Live in London

~ Release group by Deep Purple

Album + Live

Release Format Tracks Date Country Label Catalog# Barcode
Live in London (unknown) 6
Live in London Vinyl 6 EMI Electrola GmbH (not for release label use! DE subsidiary of EMI Records from 1972–2002) 1C 064-64 877
Live in London Cassette 6 Harvest (UK based sub-label of EMI, re-activated in 2013 under Capitol Music Group in Hollywood, CA) 1C 264-64 877
Live in London CD 6 METAL MANIA (Teichiku sub-label) 18DN-32
Live in London 2×CD 6 + 1 vap (imprint of VAP Inc.) VPCK-85325 4988021853255
Live in London 2×CD 5 + 2 EMI International


Discogs: [info]
Wikidata: Q1072132 [info]
Wikipedia: en: Live in London (Deep Purple album) [info]
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Deep Purple were perhaps one of the biggest bands in the Rock Universe in the early seventies, if not one of its very heaviest. Their early incarnation and classic line-up of Ritchie Blackmore, Ian Paice, Jon Lord, Roger Glover and Ian Gillan had built up a formidable reputation with albums Machine Head *and *In Rock, featuring such air-guitar staples as "Smoke On The Water", "Hush" and "Black Night".

However, by 1974 the third line-up of the band seen Gillan and Glover quit due to bad feeling and general rock'n'roll exhaustion the year before, and replaced by David Coverdale (later of Whitesnake) and bassist Glenn Hughes. This live album recorded at the Gaumont State in Kilburn (now a Grade 2-listed bingo hall!) – Recorded for radio - is the only document of that line-up, and now finally makes its way onto CD.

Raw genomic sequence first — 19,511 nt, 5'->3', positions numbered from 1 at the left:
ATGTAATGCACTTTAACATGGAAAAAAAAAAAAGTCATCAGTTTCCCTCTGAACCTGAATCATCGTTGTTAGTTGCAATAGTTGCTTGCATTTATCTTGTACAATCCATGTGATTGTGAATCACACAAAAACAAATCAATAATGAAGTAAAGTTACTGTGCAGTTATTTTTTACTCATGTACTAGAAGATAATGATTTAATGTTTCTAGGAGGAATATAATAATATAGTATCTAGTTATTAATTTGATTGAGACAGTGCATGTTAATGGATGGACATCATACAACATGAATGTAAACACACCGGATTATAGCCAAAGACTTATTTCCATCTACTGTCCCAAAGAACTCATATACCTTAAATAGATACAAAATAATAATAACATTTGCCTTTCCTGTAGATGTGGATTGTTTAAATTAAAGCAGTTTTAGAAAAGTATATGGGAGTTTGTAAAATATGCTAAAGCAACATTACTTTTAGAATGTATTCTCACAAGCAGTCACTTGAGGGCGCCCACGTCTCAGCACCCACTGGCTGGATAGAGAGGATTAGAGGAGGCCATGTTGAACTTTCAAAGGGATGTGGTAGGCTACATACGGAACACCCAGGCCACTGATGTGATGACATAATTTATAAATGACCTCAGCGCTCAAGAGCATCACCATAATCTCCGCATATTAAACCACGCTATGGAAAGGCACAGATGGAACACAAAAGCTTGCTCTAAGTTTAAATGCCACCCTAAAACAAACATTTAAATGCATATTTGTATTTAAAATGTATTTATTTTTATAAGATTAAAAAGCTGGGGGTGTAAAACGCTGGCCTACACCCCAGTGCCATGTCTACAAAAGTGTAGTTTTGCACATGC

Of course, live albums always strange affairs and very rarely appeal past hardened fans, who themselves would be hard pushed to say they'd play them more than a handful of times, but as an archive release and a revealing fragment of the madness of the Purps, *Live In London *is top notch. Coverdale may've been bricking it, stepping into Gillan's shoes, but certainly doesn't show any sign of it as he makes a good fist of making "Smoke On The Water" his own, alongside more familiar terrain of Burn.

Depending on where you stand, Disc Two's 21 minute version of "You Fool No One" and – good grief – 31 minutes of "Space Truckin'" could seriously test your tolerance levels, but this set is a perfect snapshot of the band at an interesting transitory peak. Blackmore was to leave himself after the following year's album, 1975's Stormbringer, and despite numerous reformations and comebacks, things were never really quite the same again.